...this "lost" game wasn't the Money Horse that they thought they could ride to riches on?
1543 posts • joined 8 Feb 2007
The two appearing on the same date strikes me as an interesting coincidence -- and it could BE coincidence -- but consider:
1 -- A waterproofed/ruggedized camera, suitable for underwater use, and;
2 -- A control system designed to operate based on motions of 4 cm/sec. -- which is, as someone pointed out above, slow for normal use, but could be just about right for underwater motion.
An underwater camera/Google glass-type system mounted in a diver's face mask seems, at first glance, an awfully niche product, but niche products have a way of inspiring people to find new uses for them. (I wonder if such a system could be mounted in/on a NASA space helmet? Slow movements to minimize action/reaction problems seem to be pretty standard from what video I've seen.)
Well, I got at least nine years from the time I purchased my mirrored-drive-door G4 Mac in 2002 until Apple dropped PPC support with OS X 10.7 in 2011.
From then until until I retired it in '13, I just kept it patched as security patches were released. Was still doing illustration, doc layout, and music and video editing on it until I upgraded.
What was your point, again...?
...And it's those few pennies that meant it wouldn't happen.
"The answer to any question starting, 'Why do they-', or 'Why don't they-' is almost always, 'Money.'" -- Robert A. Heinlein
I used to work for a company that made antitheft devices for automobile ignitions. the idea was to harden them just enough to (depending on the model of steering column/ignition) dissuade a thief trying to smash the housing or insert a screwdriver into the keyslot to over-torque the cylinder. Our main customers were the rental fleets, since they self-insure. Being a non-car person, I once asked our national sales manager why we were even necessary. His answer: "Because the car manufacturers want the absolute best ignitions they can get... for under a dollar."
Companies HATE spending that extra .00004% if there's any way at all to pass the cost off to someone else as an "externality" and the product's security once it leaves the shop -- unless you're making security your biggest selling point -- is an externality.
...That if they can only make it to 1/3 of the desired amount, they'll "decide" to do the project in stages and so do Julian's "first" and do the others "later -- when we have the money"?
Although, if someone ever DID do a statue of Assange, it might entice me to convert to one of the religions that believes in reincarnation, in hopes of coming back as a pigeon!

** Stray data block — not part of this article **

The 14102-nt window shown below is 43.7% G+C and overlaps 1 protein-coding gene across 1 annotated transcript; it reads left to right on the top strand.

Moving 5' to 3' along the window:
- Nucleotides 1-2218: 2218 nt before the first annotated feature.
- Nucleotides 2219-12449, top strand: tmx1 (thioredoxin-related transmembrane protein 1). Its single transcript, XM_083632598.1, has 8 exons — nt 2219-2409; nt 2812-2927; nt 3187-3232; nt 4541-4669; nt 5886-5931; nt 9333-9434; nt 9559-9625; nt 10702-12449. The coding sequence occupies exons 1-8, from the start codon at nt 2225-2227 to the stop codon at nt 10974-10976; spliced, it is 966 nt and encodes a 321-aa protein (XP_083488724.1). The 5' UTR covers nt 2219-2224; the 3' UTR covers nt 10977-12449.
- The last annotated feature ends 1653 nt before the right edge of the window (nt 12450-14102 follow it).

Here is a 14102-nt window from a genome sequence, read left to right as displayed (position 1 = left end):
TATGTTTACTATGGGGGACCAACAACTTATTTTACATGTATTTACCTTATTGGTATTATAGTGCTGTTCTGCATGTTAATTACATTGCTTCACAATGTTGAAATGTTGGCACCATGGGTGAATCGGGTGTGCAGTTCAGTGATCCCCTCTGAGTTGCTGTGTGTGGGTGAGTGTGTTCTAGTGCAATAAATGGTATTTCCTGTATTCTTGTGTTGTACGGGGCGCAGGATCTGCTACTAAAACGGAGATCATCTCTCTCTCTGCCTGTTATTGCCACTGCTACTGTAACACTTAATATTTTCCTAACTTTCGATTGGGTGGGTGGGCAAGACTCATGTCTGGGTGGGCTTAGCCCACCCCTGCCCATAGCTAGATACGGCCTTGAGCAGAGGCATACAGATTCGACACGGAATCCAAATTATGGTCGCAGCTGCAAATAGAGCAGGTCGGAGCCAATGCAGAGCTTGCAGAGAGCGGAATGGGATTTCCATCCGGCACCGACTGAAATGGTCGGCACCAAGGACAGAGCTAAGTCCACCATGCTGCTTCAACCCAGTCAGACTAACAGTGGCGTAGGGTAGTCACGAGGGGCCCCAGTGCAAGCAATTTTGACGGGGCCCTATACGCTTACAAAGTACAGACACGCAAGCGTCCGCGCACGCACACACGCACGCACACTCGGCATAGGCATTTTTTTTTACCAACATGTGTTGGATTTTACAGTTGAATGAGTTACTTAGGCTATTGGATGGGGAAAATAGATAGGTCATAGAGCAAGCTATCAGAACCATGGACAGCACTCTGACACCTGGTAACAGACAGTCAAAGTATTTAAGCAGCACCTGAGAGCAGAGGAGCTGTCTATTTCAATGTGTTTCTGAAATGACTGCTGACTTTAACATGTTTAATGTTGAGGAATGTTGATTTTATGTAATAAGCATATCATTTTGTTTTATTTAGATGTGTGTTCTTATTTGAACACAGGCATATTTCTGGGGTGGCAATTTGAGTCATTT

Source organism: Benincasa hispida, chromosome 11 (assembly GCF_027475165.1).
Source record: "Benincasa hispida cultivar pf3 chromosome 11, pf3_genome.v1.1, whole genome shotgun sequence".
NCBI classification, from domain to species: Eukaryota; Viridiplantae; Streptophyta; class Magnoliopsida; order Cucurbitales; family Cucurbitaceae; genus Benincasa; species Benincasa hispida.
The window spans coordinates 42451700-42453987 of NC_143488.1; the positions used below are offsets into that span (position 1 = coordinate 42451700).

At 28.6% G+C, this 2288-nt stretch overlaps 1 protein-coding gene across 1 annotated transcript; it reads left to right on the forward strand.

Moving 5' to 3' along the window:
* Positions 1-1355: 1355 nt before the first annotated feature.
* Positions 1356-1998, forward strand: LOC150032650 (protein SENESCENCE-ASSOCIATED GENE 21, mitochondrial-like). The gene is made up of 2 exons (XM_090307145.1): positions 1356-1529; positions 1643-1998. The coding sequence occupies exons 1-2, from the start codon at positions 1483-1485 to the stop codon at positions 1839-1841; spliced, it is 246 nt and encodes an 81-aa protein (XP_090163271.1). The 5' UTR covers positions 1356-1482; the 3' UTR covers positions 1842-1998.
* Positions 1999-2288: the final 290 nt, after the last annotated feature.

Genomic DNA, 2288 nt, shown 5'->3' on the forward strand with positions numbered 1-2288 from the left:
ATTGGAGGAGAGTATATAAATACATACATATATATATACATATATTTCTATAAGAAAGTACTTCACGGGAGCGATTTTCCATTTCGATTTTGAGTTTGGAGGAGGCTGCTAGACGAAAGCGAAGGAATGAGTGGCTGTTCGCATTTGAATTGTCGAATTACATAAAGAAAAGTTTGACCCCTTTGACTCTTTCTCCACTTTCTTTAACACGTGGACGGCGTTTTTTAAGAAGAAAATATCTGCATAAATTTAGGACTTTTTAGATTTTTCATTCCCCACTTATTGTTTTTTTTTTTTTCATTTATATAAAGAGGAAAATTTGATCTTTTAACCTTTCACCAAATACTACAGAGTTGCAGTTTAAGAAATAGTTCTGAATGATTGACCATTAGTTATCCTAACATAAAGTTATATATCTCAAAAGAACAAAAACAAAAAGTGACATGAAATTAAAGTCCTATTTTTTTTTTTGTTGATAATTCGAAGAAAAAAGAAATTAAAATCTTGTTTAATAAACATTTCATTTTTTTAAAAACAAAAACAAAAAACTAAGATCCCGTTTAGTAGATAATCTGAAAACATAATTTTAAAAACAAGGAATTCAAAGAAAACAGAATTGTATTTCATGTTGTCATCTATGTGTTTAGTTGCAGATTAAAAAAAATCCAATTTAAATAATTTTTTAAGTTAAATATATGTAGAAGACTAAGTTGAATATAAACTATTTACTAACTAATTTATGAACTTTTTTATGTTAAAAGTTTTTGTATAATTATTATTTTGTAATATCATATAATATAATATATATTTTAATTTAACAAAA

I mean, Facebook can be considered a content aggregator. The aggregation is done, in this case, mostly by human(oid)s, rather than by bots, but when someone posts a link to a news site, a thumbnail and excerpt of the original site appear in the timeline. It seems to me that that this is infringing at least as much as Google news -- at best, it can be argued that Facebook infringes retail, while Google News does it wholesale, but I don't see how that makes a difference of KIND, rather than merely one of DEGREE.
Does Facebook have a local presence in Spain? If so, does the "rights" agency go after FB next? And -- if A and B -- what do they do when FB decides to close its local presence and block local access?
Perhaps Mr. R79 was just trying to match the tone of the article, which looks as though it didn't get proofread before being posted; viz. "...access the botnet is been rented out...", "Various generations of NotCompatible has infected..."
Since the Barris conversion, every live-action Batmobile has had to have the honkin' big jet engine in it which was -- I suppose -- alright for the mood of the TV show, but makes absolutely NO sense if you're trying to be the movies' ninja-like urban legend.
Delaying the vote until after the first of the year will give the new,
Corporate-controlled Republican-controlled Congress to get settled in and hold hearings on net neutrality, where they will blast it as more Obama-decreed government overreach stifling Amurrican bidness and passing a law that prohibits the FCC from classifying ISP as common carriers, taking the responsibility and the blowback off of their plates.
Or, that's what I'd think if I were a cynical sort of individual; which, of course, I'm not!
If one just wanted a one-off: while quite expensive these days, GyroJet ammunition can occasionally still be found. Being recoilless and not requiring rifling -- while, admittedly, introducing their OWN set of problems -- rocket cartridges seem as though they would be go some way towards making printed plastic handguns viable.
I spent too many years working retail gigs when actual living-wage-paying jobs were thin on the ground.